I'm live blogging today from the New Statesman conference. Opening proceedings is the impressive Michael Heseltine with a keynote address.
Highlight: He opened by saying how much he regretted getting rid of Metropolitan County Councils in 1986, but praised Greater Manchester's leaders for keeping the practice of them, in the absence of the structure. Manchester too is an example of what real devolution can achieve. He also reminded us that the ambition to reduce the number of councillors and the blockages of local government remains a pressing agenda. He was fairly optimistic and generous about Boris Johnson's recent speech on devolution because it reflects the need for better leadership locally. He ended his formal talk on a more pessimistic note, believing the White Paper on regional devolution is too late to be passed into policy in this parliament. In answer to a question from the audience, he bemoaned the ineffectiveness of business organisations, a subject that has long frustrated me, and how that has impacted the reality of Local Enterprise Partnerships (LEPs).
A fireside chat with Baroness Verma and Tom Forth from the Open Data Institute highlighted how important digital inclusion is to so many other agendas. I always like Tom's contributions to events and he makes lively observations of everyday life that really bring subjects to life. This time it was about kids jumping on bus company wifi, highlighting the power that comes from access to a scarce resource.
The most impressive and well-articulated contribution to the panel discussion on levelling up was by Lisa Nandy MP. I have heard her before making the same point about how much devolution effort effectively is about getting kids in Wigan better access to the assumed riches in Manchester city centre. Henri Murison from the Northern Powerhouse Partnership said in response that his priority is working to bring high paid jobs to places like Lisa's community, but none of that can happen without the success of a core city (like Manchester). She also made a powerful point about how the social richness and social capital of places is underestimated and misunderstood; their level of ambition isn't matched by government, something we talk about a lot in the People's Powerhouse.
You can't have a regional development conference without a discussion about transport. The talk pivoted around the 'car-based recovery' and the challenge of policy to find another way to get people around. EV charging infrastructure also seems a bit of a mess, patterns of funding aren't clear, with little recognition of how few people can access home charging. My head was turned by hydrogen fuel as a result of working with the team at Manchester Met, a sensible way to fuel buses is a gateway fuel, but I'm disappointed at the lack of knowledge on hydrogen cars amongst policy experts.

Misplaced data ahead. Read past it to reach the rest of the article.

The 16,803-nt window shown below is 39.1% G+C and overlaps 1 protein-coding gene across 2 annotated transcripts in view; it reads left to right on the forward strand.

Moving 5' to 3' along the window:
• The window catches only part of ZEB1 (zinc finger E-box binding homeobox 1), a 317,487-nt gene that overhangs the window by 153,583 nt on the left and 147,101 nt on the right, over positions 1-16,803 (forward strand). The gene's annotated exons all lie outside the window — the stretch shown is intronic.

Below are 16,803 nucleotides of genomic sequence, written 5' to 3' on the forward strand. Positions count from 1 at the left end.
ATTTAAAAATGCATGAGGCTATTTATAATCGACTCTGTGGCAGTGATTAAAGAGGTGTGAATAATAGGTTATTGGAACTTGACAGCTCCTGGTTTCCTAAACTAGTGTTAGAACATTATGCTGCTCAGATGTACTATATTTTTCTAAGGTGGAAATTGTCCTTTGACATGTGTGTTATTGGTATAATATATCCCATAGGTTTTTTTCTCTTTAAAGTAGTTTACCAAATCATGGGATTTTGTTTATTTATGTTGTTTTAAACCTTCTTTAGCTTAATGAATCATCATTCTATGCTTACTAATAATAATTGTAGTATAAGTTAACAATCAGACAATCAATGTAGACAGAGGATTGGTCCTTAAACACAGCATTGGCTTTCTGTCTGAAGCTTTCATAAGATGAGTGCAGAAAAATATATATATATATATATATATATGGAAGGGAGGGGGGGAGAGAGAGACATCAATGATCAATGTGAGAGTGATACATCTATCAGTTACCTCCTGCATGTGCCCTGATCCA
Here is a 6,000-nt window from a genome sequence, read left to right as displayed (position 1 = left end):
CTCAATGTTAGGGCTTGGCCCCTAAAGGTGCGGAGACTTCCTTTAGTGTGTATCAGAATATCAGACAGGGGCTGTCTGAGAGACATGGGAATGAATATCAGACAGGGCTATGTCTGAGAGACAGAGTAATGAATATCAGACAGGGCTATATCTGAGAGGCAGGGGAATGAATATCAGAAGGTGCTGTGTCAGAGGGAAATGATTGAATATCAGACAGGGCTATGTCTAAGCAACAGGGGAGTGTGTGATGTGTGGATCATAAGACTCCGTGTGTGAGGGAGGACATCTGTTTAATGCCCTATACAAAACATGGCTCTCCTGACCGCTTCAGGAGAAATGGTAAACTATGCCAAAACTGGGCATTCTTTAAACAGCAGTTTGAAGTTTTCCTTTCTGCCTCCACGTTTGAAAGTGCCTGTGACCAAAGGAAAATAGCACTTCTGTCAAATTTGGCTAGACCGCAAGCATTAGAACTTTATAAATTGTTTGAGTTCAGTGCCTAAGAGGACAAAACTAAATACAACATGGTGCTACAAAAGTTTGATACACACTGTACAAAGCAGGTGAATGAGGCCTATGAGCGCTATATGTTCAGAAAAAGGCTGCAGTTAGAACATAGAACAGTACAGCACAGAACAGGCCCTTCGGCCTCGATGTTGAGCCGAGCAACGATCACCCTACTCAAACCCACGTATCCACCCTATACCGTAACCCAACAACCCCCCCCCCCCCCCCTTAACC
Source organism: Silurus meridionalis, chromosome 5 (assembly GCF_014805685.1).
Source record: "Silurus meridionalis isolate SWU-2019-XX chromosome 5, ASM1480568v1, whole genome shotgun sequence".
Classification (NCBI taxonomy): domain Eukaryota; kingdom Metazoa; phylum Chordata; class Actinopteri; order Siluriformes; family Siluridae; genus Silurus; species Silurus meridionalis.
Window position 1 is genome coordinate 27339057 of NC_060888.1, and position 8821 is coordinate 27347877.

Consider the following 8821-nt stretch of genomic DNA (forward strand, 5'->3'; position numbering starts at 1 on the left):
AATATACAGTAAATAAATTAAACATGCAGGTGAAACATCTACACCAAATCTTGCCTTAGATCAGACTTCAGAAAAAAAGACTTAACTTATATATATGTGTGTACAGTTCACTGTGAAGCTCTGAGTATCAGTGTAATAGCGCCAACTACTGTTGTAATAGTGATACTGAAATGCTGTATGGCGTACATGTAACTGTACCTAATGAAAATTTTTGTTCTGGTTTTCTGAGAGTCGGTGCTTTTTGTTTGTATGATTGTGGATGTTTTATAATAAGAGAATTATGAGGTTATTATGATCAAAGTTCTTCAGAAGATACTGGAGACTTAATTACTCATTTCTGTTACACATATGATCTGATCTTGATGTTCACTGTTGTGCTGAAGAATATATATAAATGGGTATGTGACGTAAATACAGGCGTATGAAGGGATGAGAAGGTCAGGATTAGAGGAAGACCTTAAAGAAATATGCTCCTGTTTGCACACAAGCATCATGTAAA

Innovation investment starts from the premise that the golden triangle between Oxford, Cambridge and London is a good thing and that we, therefore, need more of them. I took from a pacey and rushed discussion with Lord Bethell that there is more going on in the NHS and in private industry than is possibly given credit. Seamus O'Neill from the Northern Health Science Alliance made the point that the long term commitment to a life sciences cluster in the North requires big system thinking, and its importance can be part of how society matches challenges like global warming, anti-microbial resistance as well as how future viruses can be tackled.
A common policy theme is how industrial and economic solutions to wider societal issues can solve two problems at once - giving a new sense of purpose and prosperity to a place, but making sure we can quickly reduce carbon and improve health outcomes. Gillian Keegan MP and Henri Murison mentioned this, with Henri making a strong case for Metro Mayors having the resources and levers to deliver skills and investment in their areas. Returning to the theme of sustainable developments, and that lack of joined-up thinking, she cited the failure to harness incentives to create a solar industry a decade ago.
After lunch, the discussion pivoted towards future devolution with a thinker each from both sides of the House, Devolution and Constitution Minister Chloe Smith MP for the Conservatives and Ian Murray MP for Labour. The latter made the point that Levelling Up was pretty thin and not much more than a slogan. Smith made some attempt to define levelling up as spreading opportunity for everyone, not hugely convincingly, or assuaging Heseltine's fear that the timing has slipped. Murray says the English question is now urgent, but that his job is to make it central to Labour's future offer. Obviously, Smith pushed back by saying the government is doing a number of things through the Community Renewal Fund, City Growth Deals, Towns Fund promoting alternative land use, Shared Prosperity Fund as a successor to European Funds, and of course, Levelling Up Funds. All of which adds up to change that people will benefit from, she says. Here's the issue though, without fiscal devolution it feels like it's all just delegation with strings attached.
That the pandemic has shone a light on health inequalities, as all the panellists on the next topic agreed, is obvious. But as an earlier speaker pointed out, health outcomes are governed far more by the economic quality of the lives people lead than their local NHS and care services. Both Debbie Abrahams MP (Labour) and Lisa Cameron MP (SNP) were pretty disappointed with the Social Care plan they voted against in parliament yesterday, partly said Abrahams, because of widespread misunderstanding of what public health actually is. Professor Graham Lord from the University of Manchester says the same pushing of resources through the same bodies, local government and public health, and expecting a different outcome won't work.